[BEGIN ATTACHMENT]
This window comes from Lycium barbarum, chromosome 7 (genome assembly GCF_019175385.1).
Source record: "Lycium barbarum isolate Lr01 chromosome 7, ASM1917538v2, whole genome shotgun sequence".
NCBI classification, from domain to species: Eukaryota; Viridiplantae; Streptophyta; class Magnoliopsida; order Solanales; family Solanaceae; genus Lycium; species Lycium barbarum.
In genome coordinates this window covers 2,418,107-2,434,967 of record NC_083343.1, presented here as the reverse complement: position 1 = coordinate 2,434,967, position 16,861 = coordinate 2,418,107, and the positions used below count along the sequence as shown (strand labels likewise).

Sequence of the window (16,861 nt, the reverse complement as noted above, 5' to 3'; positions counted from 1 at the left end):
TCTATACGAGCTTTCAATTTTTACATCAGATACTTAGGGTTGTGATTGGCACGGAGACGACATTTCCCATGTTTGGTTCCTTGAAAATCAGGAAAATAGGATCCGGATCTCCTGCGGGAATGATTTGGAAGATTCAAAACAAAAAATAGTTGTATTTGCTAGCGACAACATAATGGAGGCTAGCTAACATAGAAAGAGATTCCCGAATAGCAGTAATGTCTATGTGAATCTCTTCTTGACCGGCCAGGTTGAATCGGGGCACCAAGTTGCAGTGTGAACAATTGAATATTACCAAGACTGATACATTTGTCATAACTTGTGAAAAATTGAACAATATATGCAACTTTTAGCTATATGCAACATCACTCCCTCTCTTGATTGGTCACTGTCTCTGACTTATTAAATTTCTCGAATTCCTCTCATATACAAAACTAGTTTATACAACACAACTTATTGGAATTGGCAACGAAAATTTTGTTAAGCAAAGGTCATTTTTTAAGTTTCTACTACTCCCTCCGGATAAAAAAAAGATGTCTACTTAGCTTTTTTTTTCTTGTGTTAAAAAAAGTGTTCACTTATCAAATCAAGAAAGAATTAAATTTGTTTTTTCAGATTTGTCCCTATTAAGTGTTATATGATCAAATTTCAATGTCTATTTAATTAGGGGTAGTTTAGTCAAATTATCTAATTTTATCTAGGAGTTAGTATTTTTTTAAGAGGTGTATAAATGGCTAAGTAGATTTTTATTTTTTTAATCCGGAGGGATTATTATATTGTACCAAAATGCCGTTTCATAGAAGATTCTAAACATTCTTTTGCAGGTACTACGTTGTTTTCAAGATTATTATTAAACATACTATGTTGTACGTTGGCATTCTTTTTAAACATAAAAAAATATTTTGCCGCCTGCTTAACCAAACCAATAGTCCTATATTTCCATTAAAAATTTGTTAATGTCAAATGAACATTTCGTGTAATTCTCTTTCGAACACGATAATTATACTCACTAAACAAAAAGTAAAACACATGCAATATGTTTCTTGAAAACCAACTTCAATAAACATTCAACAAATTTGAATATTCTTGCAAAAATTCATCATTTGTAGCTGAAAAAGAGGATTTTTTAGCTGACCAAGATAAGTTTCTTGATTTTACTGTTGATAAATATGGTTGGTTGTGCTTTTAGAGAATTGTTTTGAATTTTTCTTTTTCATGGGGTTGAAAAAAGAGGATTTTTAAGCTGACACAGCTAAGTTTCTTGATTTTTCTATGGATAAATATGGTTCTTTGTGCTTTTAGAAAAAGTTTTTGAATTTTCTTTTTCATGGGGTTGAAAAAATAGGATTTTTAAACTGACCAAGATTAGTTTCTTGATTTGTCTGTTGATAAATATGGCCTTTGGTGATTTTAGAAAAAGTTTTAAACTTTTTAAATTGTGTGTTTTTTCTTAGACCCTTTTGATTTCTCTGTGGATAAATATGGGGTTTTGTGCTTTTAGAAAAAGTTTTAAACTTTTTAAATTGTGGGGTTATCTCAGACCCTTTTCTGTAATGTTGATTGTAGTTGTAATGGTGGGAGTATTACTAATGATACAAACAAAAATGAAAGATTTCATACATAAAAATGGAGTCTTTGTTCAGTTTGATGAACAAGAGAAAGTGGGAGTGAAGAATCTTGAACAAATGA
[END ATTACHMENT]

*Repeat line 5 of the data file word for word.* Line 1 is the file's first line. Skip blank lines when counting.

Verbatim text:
Sequence of the window (16,861 nt, the reverse complement as noted above, 5' to 3'; positions counted from 1 at the left end):